Hybrid work routines are expected to grow in 2022, further changing the office landscape. Companies like Google are already adopting smaller hubs for face-to-face interactions instead of huge office campuses. Owners and developers of large office buildings are scrambling to adapt to new post-COVID workplaces. Renovations will certainly increase in 2022 to meet these changes in demand and tenant preferences.

Other trends to watch

While not all of the currently proposed government spending programs are likely to pass, many will, starting with the recently passed $ 1.2 trillion infrastructure bill. Approval of this legislation will put more pressure on the Federal Reserve to create more liquidity to cover related costs.

With inflation expected to continue through 2022 and beyond, interest rates and mortgage rates are likely to rise. Mortgages will be more difficult to obtain, requiring higher credit scores and perfect payment history from borrowers. Variable rate mortgages may even be revived. The US government at least seems to be aware of it, as evidenced by recent announcements by Fannie Mae and Freddie Mac to support single-family home loans of up to $ 1 million. The move, a first of its kind for government-sponsored companies, is expected to help more buyers compete for rapidly appreciating assets.

As for the destination of investors, the Californian population fell by more than 182,000 inhabitants in 2020, the first known loss in its history. Many factors are to blame, including the cost of living, urban degradation, rent controls and moratoriums on evictions.

California real estate investors are accelerating the movement of their investment equity to homeowner-friendly areas that attract new employers. California’s problems are shared with other heavily taxed and overregulated states like New York, where residents are moving to seemingly greener pastures. Real estate investors know the benefits of deploying capital to growing areas, and many will be moving their equity to growth areas in 2022.

Construction costs have skyrocketed in 2021 due to high lumber prices, labor shortages and supply chain issues. Cost increases are likely to persist into 2022 with additional upward pressure from rising energy prices. High energy prices increase the costs of transportation and petroleum-based construction materials. To this end, fixed cost contracts are essential for any future construction.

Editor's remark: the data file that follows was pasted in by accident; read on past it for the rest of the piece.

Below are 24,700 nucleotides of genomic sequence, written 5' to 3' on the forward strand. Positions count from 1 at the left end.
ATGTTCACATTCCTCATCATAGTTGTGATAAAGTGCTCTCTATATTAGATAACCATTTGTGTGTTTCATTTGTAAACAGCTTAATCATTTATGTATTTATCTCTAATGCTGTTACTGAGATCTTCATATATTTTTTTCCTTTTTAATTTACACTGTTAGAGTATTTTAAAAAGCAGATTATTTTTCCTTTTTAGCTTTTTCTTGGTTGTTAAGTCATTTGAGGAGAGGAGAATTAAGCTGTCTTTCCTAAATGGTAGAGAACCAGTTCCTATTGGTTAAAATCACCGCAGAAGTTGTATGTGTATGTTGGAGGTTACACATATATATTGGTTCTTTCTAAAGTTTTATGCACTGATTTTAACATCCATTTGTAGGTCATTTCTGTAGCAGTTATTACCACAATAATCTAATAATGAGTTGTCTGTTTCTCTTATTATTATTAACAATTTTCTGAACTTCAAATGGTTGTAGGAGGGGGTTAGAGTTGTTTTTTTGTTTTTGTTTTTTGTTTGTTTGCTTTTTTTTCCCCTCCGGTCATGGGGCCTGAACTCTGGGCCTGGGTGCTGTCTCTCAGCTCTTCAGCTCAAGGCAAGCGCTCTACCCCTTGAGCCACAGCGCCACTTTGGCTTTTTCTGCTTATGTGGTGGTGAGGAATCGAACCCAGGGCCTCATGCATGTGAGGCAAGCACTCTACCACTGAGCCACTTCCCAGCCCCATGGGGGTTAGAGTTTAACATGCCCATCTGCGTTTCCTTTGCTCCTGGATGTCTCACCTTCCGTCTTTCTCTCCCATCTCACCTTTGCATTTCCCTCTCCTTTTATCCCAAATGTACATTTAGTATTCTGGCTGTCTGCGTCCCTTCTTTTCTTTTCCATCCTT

The 1031 swap provision in the US Tax Code has been a powerful wealth creation tool that has been with us since 1921. It allows real estate investors to defer potentially up to 100 percent of capital gains on the sale of their property. investment properties and reinvest all their net sales are invested in new investment properties “of the same nature”.

Investors have been worried this year as politicians come up with various ways to pay for new government programs, fearing that the 1031 exchange will be phased out or at the very least revised. This has not happened yet, and so far there has been no mention of the proposed changes to 1031 in the “Pay” sections of recent spending proposals.

Recent efforts by various real estate lobbies have apparently succeeded in convincing politicians that maintaining the 1031 tax deferral is in the best interests of the US economy. Preserving this important part of the tax code will help fuel the necessary reinvestments in business assets in 2022. The demand for 1,031 qualifying replacement properties such as Delaware Statutory Trust (DST) options is also expected to continue to increase over the period. new Year.

First Guardian Group is a full-service investment and management firm based in San Jose, California.